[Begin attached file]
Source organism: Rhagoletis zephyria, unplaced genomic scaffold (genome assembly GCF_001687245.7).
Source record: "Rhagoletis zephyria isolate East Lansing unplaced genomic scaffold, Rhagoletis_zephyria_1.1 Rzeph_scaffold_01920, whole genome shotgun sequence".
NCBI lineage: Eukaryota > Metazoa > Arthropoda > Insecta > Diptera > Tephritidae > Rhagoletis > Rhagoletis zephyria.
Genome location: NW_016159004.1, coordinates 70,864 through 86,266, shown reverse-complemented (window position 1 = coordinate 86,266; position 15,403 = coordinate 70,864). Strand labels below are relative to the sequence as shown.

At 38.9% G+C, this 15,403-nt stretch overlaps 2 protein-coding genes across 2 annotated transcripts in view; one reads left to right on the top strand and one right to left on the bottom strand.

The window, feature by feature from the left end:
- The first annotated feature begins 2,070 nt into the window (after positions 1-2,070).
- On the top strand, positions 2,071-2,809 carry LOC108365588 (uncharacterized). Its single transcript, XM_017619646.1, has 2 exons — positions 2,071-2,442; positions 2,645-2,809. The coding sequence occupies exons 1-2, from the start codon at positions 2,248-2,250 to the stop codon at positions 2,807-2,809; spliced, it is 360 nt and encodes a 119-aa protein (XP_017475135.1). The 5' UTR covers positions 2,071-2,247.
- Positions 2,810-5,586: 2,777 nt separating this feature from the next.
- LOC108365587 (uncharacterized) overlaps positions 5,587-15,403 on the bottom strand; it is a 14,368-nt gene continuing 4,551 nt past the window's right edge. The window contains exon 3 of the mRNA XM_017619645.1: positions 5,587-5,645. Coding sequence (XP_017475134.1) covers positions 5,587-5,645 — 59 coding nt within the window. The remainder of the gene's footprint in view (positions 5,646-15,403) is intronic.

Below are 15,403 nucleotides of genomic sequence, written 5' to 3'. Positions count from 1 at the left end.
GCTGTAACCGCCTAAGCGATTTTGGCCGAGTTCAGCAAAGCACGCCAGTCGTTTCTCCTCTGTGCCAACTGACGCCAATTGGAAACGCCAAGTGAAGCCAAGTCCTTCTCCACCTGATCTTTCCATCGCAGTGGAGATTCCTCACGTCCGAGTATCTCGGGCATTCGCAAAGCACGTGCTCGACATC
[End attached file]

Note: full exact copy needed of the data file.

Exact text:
Source organism: Rhagoletis zephyria, unplaced genomic scaffold (genome assembly GCF_001687245.7).
Source record: "Rhagoletis zephyria isolate East Lansing unplaced genomic scaffold, Rhagoletis_zephyria_1.1 Rzeph_scaffold_01920, whole genome shotgun sequence".
NCBI lineage: Eukaryota > Metazoa > Arthropoda > Insecta > Diptera > Tephritidae > Rhagoletis > Rhagoletis zephyria.
Genome location: NW_016159004.1, coordinates 70,864 through 86,266, shown reverse-complemented (window position 1 = coordinate 86,266; position 15,403 = coordinate 70,864). Strand labels below are relative to the sequence as shown.

At 38.9% G+C, this 15,403-nt stretch overlaps 2 protein-coding genes across 2 annotated transcripts in view; one reads left to right on the top strand and one right to left on the bottom strand.

The window, feature by feature from the left end:
- The first annotated feature begins 2,070 nt into the window (after positions 1-2,070).
- On the top strand, positions 2,071-2,809 carry LOC108365588 (uncharacterized). Its single transcript, XM_017619646.1, has 2 exons — positions 2,071-2,442; positions 2,645-2,809. The coding sequence occupies exons 1-2, from the start codon at positions 2,248-2,250 to the stop codon at positions 2,807-2,809; spliced, it is 360 nt and encodes a 119-aa protein (XP_017475135.1). The 5' UTR covers positions 2,071-2,247.
- Positions 2,810-5,586: 2,777 nt separating this feature from the next.
- LOC108365587 (uncharacterized) overlaps positions 5,587-15,403 on the bottom strand; it is a 14,368-nt gene continuing 4,551 nt past the window's right edge. The window contains exon 3 of the mRNA XM_017619645.1: positions 5,587-5,645. Coding sequence (XP_017475134.1) covers positions 5,587-5,645 — 59 coding nt within the window. The remainder of the gene's footprint in view (positions 5,646-15,403) is intronic.

Below are 15,403 nucleotides of genomic sequence, written 5' to 3'. Positions count from 1 at the left end.
GCTGTAACCGCCTAAGCGATTTTGGCCGAGTTCAGCAAAGCACGCCAGTCGTTTCTCCTCTGTGCCAACTGACGCCAATTGGAAACGCCAAGTGAAGCCAAGTCCTTCTCCACCTGATCTTTCCATCGCAGTGGAGATTCCTCACGTCCGAGTATCTCGGGCATTCGCAAAGCACGTGCTCGACATC